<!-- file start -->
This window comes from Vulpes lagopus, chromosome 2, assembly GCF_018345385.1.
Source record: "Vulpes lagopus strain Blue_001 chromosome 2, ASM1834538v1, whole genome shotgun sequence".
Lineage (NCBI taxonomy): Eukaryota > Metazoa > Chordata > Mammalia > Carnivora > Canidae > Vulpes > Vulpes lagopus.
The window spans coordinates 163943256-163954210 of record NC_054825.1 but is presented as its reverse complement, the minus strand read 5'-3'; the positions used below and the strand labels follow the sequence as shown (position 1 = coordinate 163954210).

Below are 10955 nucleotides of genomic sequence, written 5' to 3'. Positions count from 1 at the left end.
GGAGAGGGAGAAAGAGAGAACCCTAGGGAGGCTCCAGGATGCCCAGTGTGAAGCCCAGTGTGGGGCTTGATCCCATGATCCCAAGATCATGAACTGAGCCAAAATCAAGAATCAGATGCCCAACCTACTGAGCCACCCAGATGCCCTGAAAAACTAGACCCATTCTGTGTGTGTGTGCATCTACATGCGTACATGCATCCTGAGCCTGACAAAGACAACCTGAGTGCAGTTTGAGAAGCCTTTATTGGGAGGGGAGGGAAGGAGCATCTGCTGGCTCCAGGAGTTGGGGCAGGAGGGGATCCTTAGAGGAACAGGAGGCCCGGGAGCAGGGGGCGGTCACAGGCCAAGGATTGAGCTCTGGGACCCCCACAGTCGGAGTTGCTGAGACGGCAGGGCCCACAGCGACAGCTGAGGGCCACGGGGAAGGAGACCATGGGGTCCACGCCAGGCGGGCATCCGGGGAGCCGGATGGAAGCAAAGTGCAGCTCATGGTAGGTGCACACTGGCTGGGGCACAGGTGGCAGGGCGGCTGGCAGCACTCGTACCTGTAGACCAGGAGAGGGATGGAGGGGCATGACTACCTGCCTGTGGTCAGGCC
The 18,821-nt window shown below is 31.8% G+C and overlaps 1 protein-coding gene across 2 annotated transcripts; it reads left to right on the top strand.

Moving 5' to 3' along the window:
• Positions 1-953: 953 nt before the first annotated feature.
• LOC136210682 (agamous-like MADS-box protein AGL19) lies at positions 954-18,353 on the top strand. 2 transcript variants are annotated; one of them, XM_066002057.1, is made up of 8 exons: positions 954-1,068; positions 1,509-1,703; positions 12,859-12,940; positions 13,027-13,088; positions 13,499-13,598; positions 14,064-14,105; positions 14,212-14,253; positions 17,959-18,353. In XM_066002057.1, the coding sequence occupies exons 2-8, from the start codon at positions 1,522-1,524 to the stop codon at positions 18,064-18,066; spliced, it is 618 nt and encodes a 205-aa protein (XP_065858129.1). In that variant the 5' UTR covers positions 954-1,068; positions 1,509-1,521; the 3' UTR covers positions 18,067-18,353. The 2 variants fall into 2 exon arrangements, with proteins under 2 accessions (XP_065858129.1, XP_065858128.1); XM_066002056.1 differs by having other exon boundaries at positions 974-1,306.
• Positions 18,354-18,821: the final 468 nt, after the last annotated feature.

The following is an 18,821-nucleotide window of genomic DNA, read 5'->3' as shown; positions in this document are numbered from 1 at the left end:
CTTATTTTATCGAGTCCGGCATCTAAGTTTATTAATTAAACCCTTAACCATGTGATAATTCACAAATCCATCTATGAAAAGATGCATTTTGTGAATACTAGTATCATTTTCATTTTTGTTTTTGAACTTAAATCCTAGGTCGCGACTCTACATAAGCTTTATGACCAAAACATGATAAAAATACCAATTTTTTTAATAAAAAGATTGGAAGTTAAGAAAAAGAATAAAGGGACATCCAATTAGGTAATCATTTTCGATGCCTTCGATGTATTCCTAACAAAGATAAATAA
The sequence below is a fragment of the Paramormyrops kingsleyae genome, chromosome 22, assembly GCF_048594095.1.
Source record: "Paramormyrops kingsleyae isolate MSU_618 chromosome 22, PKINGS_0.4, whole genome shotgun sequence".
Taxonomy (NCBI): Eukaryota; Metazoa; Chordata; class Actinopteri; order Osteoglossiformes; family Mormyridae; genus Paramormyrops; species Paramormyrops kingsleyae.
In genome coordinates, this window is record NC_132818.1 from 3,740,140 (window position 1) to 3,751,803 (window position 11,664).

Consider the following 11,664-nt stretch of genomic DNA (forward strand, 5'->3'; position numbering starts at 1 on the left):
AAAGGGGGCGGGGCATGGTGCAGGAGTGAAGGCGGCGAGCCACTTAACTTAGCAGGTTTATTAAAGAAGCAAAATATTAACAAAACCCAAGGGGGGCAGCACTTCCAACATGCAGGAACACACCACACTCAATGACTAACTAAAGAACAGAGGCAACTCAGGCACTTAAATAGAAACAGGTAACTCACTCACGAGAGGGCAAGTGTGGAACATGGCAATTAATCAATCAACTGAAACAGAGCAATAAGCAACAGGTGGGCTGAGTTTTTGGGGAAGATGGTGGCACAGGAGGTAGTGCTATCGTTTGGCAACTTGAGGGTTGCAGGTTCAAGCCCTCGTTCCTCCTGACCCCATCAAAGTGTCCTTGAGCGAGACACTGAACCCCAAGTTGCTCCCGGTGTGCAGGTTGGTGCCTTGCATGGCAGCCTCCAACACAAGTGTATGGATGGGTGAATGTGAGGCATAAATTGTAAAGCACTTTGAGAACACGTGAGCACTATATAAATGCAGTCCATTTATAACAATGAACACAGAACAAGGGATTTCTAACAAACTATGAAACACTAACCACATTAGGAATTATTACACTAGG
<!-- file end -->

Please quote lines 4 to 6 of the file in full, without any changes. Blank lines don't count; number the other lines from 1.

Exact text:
The window spans coordinates 163943256-163954210 of record NC_054825.1 but is presented as its reverse complement, the minus strand read 5'-3'; the positions used below and the strand labels follow the sequence as shown (position 1 = coordinate 163954210).

Below are 10955 nucleotides of genomic sequence, written 5' to 3'. Positions count from 1 at the left end.
GGAGAGGGAGAAAGAGAGAACCCTAGGGAGGCTCCAGGATGCCCAGTGTGAAGCCCAGTGTGGGGCTTGATCCCATGATCCCAAGATCATGAACTGAGCCAAAATCAAGAATCAGATGCCCAACCTACTGAGCCACCCAGATGCCCTGAAAAACTAGACCCATTCTGTGTGTGTGTGCATCTACATGCGTACATGCATCCTGAGCCTGACAAAGACAACCTGAGTGCAGTTTGAGAAGCCTTTATTGGGAGGGGAGGGAAGGAGCATCTGCTGGCTCCAGGAGTTGGGGCAGGAGGGGATCCTTAGAGGAACAGGAGGCCCGGGAGCAGGGGGCGGTCACAGGCCAAGGATTGAGCTCTGGGACCCCCACAGTCGGAGTTGCTGAGACGGCAGGGCCCACAGCGACAGCTGAGGGCCACGGGGAAGGAGACCATGGGGTCCACGCCAGGCGGGCATCCGGGGAGCCGGATGGAAGCAAAGTGCAGCTCATGGTAGGTGCACACTGGCTGGGGCACAGGTGGCAGGGCGGCTGGCAGCACTCGTACCTGTAGACCAGGAGAGGGATGGAGGGGCATGACTACCTGCCTGTGGTCAGGCC